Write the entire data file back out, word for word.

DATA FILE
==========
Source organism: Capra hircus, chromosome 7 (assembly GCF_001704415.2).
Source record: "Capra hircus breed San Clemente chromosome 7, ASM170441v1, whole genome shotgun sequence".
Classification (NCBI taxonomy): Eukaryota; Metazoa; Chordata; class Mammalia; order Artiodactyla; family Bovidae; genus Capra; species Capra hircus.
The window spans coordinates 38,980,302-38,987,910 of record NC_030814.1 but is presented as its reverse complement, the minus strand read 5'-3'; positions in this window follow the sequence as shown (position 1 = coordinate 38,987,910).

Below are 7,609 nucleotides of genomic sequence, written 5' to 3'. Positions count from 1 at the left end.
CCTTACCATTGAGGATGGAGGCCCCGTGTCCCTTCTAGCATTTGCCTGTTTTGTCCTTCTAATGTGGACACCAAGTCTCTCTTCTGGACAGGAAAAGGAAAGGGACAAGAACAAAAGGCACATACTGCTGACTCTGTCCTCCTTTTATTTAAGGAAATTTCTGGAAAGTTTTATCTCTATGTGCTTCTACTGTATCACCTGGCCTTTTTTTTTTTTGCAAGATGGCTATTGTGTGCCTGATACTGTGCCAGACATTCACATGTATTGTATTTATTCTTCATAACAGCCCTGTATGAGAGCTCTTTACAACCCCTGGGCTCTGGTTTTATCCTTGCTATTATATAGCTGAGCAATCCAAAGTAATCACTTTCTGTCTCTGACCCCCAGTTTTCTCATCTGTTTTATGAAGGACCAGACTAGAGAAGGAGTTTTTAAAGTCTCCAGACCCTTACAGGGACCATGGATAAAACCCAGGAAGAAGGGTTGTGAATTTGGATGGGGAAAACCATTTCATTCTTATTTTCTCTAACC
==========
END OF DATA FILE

Source organism: Capra hircus, chromosome 7 (assembly GCF_001704415.2).
Source record: "Capra hircus breed San Clemente chromosome 7, ASM170441v1, whole genome shotgun sequence".
Classification (NCBI taxonomy): Eukaryota; Metazoa; Chordata; class Mammalia; order Artiodactyla; family Bovidae; genus Capra; species Capra hircus.
The window spans coordinates 38,980,302-38,987,910 of record NC_030814.1 but is presented as its reverse complement, the minus strand read 5'-3'; positions in this window follow the sequence as shown (position 1 = coordinate 38,987,910).

Below are 7,609 nucleotides of genomic sequence, written 5' to 3'. Positions count from 1 at the left end.
CCTTACCATTGAGGATGGAGGCCCCGTGTCCCTTCTAGCATTTGCCTGTTTTGTCCTTCTAATGTGGACACCAAGTCTCTCTTCTGGACAGGAAAAGGAAAGGGACAAGAACAAAAGGCACATACTGCTGACTCTGTCCTCCTTTTATTTAAGGAAATTTCTGGAAAGTTTTATCTCTATGTGCTTCTACTGTATCACCTGGCCTTTTTTTTTTTTGCAAGATGGCTATTGTGTGCCTGATACTGTGCCAGACATTCACATGTATTGTATTTATTCTTCATAACAGCCCTGTATGAGAGCTCTTTACAACCCCTGGGCTCTGGTTTTATCCTTGCTATTATATAGCTGAGCAATCCAAAGTAATCACTTTCTGTCTCTGACCCCCAGTTTTCTCATCTGTTTTATGAAGGACCAGACTAGAGAAGGAGTTTTTAAAGTCTCCAGACCCTTACAGGGACCATGGATAAAACCCAGGAAGAAGGGTTGTGAATTTGGATGGGGAAAACCATTTCATTCTTATTTTCTCTAACC